Okay, so Plato was proposing a Spartan government, but with proper philosopher kings at its head! He probably didn’t advertise this plan in the market square. He would most certainly have shared the fate of Socrates.  And now begins Plato’s foray into psychobabble—a perpetual wheedling away at the sensibilities of the common people. For example, there is his claim that only psychic justice is self-sustaining. Psychic justice is, of course, beyond the capabilities of most people because even when they perform just actions they do it for the wrong reasons. So they are not really just at all! No, no, no! Because wisdom is a matter of expertise.

This naturally led to the necessity for a radical surgery on existing methods and content of Greek education and culture. Plato was directly contradicting Athenian democratic principles when he taught that people need to be ruled. Only through surrogates could the common people have access to reason.

In addition he challenged existing understandings of human psychology. The Athenians exalted indignation and anger as key to the demand for legitimate equality of respect.  The Republic is all about restraining indignation and anger.

Plato was also developing a new, radical account of the soul, made possible by articulating a parallel account of the city. Among other things, this allowed him to posit that souls have parts, like cities. Or rather, like Plato’s definition of cities.

In Plato’s time it was controversial as to which elements a city should have. There were rich and poor but the rich had financial obligations to the poor and there was no separate ruling elite or military caste. All male citizens could occupy the major positions of power, speak in Assembly, and speak and vote in the law court. And they all fought in the city’s battles. Socrates, however, proposed a division of political labor.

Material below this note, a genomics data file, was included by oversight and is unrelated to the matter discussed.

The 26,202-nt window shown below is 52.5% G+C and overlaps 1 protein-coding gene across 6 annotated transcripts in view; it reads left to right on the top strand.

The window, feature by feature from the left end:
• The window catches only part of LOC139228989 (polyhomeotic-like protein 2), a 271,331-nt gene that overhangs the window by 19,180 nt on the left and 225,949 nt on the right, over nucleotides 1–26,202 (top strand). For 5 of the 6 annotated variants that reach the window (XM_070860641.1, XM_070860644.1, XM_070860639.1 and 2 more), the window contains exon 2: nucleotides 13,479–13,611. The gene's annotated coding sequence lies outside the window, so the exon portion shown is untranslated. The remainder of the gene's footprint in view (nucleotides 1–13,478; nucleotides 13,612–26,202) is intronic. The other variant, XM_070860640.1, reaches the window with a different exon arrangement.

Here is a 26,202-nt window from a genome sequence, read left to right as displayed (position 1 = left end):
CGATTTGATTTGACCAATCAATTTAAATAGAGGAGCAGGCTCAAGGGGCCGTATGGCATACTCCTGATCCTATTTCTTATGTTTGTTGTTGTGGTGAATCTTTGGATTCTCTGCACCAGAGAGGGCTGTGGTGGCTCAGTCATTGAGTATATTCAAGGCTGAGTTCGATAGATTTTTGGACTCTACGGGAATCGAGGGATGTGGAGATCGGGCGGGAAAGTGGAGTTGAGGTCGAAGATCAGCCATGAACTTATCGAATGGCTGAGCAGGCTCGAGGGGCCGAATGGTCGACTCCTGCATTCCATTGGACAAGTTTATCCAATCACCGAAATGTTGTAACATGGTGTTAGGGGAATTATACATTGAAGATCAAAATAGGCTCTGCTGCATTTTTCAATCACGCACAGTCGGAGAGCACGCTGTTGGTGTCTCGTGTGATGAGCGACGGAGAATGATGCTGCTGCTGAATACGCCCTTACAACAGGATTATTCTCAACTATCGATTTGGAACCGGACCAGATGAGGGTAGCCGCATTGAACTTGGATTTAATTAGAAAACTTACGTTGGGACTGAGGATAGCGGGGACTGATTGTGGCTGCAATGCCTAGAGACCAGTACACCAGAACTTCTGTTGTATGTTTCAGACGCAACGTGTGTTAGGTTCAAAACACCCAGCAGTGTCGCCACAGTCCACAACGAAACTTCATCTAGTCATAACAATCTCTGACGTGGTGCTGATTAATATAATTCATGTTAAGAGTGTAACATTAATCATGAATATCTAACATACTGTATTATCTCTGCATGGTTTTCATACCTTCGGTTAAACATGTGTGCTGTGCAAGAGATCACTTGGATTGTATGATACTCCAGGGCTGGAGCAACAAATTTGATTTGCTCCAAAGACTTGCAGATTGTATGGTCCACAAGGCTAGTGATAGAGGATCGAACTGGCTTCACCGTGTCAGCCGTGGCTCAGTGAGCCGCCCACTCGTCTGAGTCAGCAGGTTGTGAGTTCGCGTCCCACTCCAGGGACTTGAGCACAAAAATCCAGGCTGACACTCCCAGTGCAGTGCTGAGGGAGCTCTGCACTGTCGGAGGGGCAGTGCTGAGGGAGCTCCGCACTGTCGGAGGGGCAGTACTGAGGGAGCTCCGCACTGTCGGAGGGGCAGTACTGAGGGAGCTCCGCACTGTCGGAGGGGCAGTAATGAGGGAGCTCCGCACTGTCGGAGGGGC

At first the division depends merely on a specialization of roles. He began by saying that there should be a class of guards to protect luxury. But then he slipped in a crucial move: he subdivided the guards into two parts: the younger guards would be military supporters or auxiliaries; the older guards would be ruling ‘guardians’ who would later be Identified as philosophers. And again, he claimed this division had a parallel with the soul: The guardians represent reason; the auxiliaries represent indignation and anger; and the workers, merchants and doctors represent bodily appetites.

You are probably wondering what there is to deter the abuses of the rulers. According to Plato, Socrates envisioned an institutional deterrent, like the one found among Sparta’s elite.  But Athens’ would have an additional deterrent. Athens’ rulers would be natural philosophers who had no material desires.  Other than that, the ideal city had all the Spartan high points: girls exercising naked with boys; qualified women as warriors and guardians; deprivation of property, for guardians that is, meaning that the common people would have to support them; families and children held in common; and selective breeding.

Last but not least, although Socrates/Plato felt that education is important it will never make a philosopher out of a common man. Philosophers are born, not made.

Not only is this a direct contradiction of Athenian democracy, it is a direct contradiction of religion—especially the Christian religion. Strange isn’t it, how the organized church has virtually enshrined the Greek philosophers as founding fathers of Christianity?